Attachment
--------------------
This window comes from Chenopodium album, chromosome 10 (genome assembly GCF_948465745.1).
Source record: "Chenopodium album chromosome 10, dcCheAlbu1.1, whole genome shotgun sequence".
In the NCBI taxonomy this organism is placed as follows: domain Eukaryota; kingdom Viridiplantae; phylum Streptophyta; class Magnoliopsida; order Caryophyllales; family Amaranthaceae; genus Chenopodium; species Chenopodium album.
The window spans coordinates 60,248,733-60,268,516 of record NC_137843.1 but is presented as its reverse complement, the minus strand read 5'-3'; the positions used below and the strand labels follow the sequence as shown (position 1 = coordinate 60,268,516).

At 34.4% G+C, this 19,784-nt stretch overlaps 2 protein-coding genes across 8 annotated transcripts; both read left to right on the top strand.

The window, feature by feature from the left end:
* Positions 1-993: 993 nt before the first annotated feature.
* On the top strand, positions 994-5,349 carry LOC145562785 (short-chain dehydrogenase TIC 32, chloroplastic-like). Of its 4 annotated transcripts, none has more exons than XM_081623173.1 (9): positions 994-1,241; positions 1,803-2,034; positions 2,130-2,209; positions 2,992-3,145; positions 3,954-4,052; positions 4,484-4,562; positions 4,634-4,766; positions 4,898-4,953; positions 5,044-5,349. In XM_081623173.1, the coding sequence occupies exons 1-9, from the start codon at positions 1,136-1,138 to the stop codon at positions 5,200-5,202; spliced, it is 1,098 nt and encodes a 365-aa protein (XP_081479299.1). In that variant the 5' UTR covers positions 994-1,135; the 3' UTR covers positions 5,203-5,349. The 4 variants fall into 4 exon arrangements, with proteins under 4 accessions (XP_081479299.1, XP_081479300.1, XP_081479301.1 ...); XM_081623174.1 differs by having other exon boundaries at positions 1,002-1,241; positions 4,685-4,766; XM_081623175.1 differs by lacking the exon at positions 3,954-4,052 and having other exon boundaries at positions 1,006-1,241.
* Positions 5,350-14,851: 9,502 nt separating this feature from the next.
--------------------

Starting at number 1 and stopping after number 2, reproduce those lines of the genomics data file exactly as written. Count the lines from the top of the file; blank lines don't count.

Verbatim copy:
This window comes from Chenopodium album, chromosome 10 (genome assembly GCF_948465745.1).
Source record: "Chenopodium album chromosome 10, dcCheAlbu1.1, whole genome shotgun sequence".